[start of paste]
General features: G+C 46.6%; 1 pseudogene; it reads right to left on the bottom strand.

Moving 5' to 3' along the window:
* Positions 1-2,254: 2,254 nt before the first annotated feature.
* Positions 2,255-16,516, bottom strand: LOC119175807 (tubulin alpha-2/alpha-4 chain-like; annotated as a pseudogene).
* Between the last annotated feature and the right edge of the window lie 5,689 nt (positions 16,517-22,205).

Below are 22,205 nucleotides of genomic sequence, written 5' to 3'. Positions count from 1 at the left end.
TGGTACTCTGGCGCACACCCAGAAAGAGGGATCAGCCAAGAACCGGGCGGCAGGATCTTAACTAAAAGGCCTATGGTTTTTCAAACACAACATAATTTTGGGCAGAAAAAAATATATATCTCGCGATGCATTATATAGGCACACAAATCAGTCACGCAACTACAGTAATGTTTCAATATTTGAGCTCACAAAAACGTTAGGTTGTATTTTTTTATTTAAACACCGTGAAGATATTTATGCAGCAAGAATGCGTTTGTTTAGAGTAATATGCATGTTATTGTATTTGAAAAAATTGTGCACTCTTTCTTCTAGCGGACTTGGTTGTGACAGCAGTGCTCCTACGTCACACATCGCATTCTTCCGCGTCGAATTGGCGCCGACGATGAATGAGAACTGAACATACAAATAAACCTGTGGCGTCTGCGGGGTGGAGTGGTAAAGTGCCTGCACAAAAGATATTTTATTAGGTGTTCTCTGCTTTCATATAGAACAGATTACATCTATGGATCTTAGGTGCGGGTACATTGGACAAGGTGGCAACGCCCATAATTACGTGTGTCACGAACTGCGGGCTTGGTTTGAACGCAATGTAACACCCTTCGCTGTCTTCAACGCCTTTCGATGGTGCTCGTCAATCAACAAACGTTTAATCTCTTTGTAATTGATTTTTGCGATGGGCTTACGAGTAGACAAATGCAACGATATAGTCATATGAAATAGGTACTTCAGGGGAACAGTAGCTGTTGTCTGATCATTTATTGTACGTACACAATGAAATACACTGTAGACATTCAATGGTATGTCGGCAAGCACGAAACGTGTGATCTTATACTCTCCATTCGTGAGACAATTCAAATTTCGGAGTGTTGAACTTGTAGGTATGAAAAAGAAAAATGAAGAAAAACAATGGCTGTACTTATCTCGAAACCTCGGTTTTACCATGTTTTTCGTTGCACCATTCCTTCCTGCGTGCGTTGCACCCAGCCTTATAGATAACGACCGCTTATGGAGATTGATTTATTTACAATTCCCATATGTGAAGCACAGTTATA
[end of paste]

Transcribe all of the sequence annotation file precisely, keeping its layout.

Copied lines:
General features: G+C 46.6%; 1 pseudogene; it reads right to left on the bottom strand.

Moving 5' to 3' along the window:
* Positions 1-2,254: 2,254 nt before the first annotated feature.
* Positions 2,255-16,516, bottom strand: LOC119175807 (tubulin alpha-2/alpha-4 chain-like; annotated as a pseudogene).
* Between the last annotated feature and the right edge of the window lie 5,689 nt (positions 16,517-22,205).

Below are 22,205 nucleotides of genomic sequence, written 5' to 3'. Positions count from 1 at the left end.
TGGTACTCTGGCGCACACCCAGAAAGAGGGATCAGCCAAGAACCGGGCGGCAGGATCTTAACTAAAAGGCCTATGGTTTTTCAAACACAACATAATTTTGGGCAGAAAAAAATATATATCTCGCGATGCATTATATAGGCACACAAATCAGTCACGCAACTACAGTAATGTTTCAATATTTGAGCTCACAAAAACGTTAGGTTGTATTTTTTTATTTAAACACCGTGAAGATATTTATGCAGCAAGAATGCGTTTGTTTAGAGTAATATGCATGTTATTGTATTTGAAAAAATTGTGCACTCTTTCTTCTAGCGGACTTGGTTGTGACAGCAGTGCTCCTACGTCACACATCGCATTCTTCCGCGTCGAATTGGCGCCGACGATGAATGAGAACTGAACATACAAATAAACCTGTGGCGTCTGCGGGGTGGAGTGGTAAAGTGCCTGCACAAAAGATATTTTATTAGGTGTTCTCTGCTTTCATATAGAACAGATTACATCTATGGATCTTAGGTGCGGGTACATTGGACAAGGTGGCAACGCCCATAATTACGTGTGTCACGAACTGCGGGCTTGGTTTGAACGCAATGTAACACCCTTCGCTGTCTTCAACGCCTTTCGATGGTGCTCGTCAATCAACAAACGTTTAATCTCTTTGTAATTGATTTTTGCGATGGGCTTACGAGTAGACAAATGCAACGATATAGTCATATGAAATAGGTACTTCAGGGGAACAGTAGCTGTTGTCTGATCATTTATTGTACGTACACAATGAAATACACTGTAGACATTCAATGGTATGTCGGCAAGCACGAAACGTGTGATCTTATACTCTCCATTCGTGAGACAATTCAAATTTCGGAGTGTTGAACTTGTAGGTATGAAAAAGAAAAATGAAGAAAAACAATGGCTGTACTTATCTCGAAACCTCGGTTTTACCATGTTTTTCGTTGCACCATTCCTTCCTGCGTGCGTTGCACCCAGCCTTATAGATAACGACCGCTTATGGAGATTGATTTATTTACAATTCCCATATGTGAAGCACAGTTATA